Think about it another way: if a college mostly trains preachers, it’s not likely to score highly in return on investment, because preachers don’t tend to make large amounts of money.

A college that only trains preachers raises another point: its graduates might not care as much about money as other college graduates. Measuring return on investment doesn’t recognize the possibility that colleges and students alike seek more than economic benefits from postsecondary education.

The report assumed a 2 percent interest rate when calculating net present value. That prompted some discussion among experts, because the lower the interest rate, the more money earned in the future would be worth today. A higher interest rate would be more in line with historical norms -- and would lower the expected return on investment for college.

Financial aid for low-income students could significantly change the return on investment they could expect to receive for earning a degree, Levine said. But the report’s net price data don’t capture the different prices students might pay.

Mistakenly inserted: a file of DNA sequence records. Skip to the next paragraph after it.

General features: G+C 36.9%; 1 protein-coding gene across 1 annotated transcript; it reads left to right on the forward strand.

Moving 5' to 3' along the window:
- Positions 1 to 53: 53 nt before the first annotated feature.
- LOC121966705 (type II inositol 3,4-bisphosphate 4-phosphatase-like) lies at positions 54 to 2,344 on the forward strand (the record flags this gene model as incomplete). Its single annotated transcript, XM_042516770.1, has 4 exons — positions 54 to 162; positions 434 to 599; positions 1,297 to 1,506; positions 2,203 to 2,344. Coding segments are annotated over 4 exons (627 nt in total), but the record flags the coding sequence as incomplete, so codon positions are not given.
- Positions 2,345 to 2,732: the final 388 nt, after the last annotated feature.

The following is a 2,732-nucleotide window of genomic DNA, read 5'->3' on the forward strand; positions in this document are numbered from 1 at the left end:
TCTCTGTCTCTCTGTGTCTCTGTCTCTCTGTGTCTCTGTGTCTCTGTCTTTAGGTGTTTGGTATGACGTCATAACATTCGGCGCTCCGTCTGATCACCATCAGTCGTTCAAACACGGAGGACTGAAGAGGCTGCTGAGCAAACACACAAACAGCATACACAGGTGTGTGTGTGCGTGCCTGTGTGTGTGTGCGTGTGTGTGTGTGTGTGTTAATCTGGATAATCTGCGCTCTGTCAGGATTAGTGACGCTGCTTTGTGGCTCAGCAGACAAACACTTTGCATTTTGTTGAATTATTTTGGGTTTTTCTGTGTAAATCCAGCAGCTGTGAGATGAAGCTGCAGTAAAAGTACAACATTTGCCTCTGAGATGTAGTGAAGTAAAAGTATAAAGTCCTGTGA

“This report considerably understates the ROI for lower-income families,” Levine said. “A student whose parents make, say, $50,000 per year or less (with typical assets for that income level) may have an ROI of two or more times as great as the level stated because of the greater generosity of financial aid. Students from those families certainly need to understand the value of a college degree and, as a society, we need to find ways to enable them to receive one.”

Many other factors could be added into return-on-investment calculations.

“Given all the things that go into determining these numbers, and given the sort of lack of precision, publishing this list of individual institutions to me is questionable,” said Sandy Baum, a nonresident senior fellow at the Urban Institute. “There are so many factors that go into earnings, one being the characteristics of the incoming students.”